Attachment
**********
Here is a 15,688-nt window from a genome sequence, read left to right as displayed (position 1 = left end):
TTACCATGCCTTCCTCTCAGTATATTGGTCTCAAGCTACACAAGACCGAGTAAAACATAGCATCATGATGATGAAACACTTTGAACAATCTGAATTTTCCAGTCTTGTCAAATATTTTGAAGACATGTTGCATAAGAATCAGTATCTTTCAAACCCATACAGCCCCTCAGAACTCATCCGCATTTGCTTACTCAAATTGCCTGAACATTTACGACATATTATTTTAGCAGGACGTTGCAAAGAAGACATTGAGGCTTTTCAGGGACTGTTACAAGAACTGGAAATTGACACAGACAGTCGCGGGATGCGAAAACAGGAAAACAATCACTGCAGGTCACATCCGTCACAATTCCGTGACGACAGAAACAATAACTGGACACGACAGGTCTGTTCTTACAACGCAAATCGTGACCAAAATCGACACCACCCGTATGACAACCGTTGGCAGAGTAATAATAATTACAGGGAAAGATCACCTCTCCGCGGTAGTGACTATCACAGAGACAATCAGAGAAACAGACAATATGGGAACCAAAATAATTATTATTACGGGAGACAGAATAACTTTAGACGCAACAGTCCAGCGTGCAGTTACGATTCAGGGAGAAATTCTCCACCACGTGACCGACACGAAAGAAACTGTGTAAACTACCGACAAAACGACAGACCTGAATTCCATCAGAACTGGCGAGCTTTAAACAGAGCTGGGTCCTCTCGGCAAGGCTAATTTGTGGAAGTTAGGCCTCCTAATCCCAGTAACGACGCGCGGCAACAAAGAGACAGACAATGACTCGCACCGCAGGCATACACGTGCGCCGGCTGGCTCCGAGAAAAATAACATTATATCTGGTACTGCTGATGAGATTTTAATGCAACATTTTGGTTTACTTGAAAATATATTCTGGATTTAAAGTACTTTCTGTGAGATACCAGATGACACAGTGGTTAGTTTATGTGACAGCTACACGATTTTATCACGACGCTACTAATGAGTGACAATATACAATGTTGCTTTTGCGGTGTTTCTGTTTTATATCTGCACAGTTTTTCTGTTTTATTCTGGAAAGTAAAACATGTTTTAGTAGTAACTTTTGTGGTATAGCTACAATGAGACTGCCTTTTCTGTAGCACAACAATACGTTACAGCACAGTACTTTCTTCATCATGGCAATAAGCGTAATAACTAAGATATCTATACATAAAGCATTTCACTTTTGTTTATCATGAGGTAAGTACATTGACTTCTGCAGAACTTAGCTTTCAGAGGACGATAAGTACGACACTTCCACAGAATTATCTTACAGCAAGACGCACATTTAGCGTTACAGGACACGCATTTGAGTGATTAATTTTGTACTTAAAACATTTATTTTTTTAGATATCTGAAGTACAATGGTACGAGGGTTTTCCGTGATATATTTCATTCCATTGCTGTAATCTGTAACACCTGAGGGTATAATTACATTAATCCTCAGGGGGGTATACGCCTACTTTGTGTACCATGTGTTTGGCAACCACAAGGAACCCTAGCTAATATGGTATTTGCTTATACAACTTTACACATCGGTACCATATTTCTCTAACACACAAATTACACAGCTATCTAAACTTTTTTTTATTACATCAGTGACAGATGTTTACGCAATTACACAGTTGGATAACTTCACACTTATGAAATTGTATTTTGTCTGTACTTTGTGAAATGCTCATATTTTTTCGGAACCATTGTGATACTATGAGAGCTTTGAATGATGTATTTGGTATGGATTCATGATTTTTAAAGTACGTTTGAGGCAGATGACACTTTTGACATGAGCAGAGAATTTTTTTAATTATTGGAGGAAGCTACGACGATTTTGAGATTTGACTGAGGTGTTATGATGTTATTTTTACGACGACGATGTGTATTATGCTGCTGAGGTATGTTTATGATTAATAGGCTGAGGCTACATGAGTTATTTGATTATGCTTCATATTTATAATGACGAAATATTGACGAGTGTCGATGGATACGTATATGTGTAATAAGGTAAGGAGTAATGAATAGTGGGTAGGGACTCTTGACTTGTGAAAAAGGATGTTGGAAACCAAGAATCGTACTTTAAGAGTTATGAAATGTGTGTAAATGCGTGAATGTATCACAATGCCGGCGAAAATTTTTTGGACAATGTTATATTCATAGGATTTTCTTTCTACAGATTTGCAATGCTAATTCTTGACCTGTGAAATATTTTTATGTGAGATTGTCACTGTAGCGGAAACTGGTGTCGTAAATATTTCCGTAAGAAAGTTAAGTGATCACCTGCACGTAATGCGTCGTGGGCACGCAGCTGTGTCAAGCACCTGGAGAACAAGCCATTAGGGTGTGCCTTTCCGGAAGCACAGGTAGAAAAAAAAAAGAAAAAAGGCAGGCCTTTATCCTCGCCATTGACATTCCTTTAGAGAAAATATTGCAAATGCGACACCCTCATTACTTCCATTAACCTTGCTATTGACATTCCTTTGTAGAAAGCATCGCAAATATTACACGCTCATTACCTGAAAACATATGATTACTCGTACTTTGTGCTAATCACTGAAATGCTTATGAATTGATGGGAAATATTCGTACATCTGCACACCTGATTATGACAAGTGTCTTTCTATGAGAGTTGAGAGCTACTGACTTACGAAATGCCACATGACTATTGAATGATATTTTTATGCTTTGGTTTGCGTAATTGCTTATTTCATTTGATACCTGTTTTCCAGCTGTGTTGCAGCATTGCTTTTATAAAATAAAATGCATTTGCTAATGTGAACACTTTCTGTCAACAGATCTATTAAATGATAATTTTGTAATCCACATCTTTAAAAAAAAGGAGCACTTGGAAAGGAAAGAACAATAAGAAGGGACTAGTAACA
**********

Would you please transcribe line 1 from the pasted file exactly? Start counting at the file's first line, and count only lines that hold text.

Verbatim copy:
Here is a 15,688-nt window from a genome sequence, read left to right as displayed (position 1 = left end):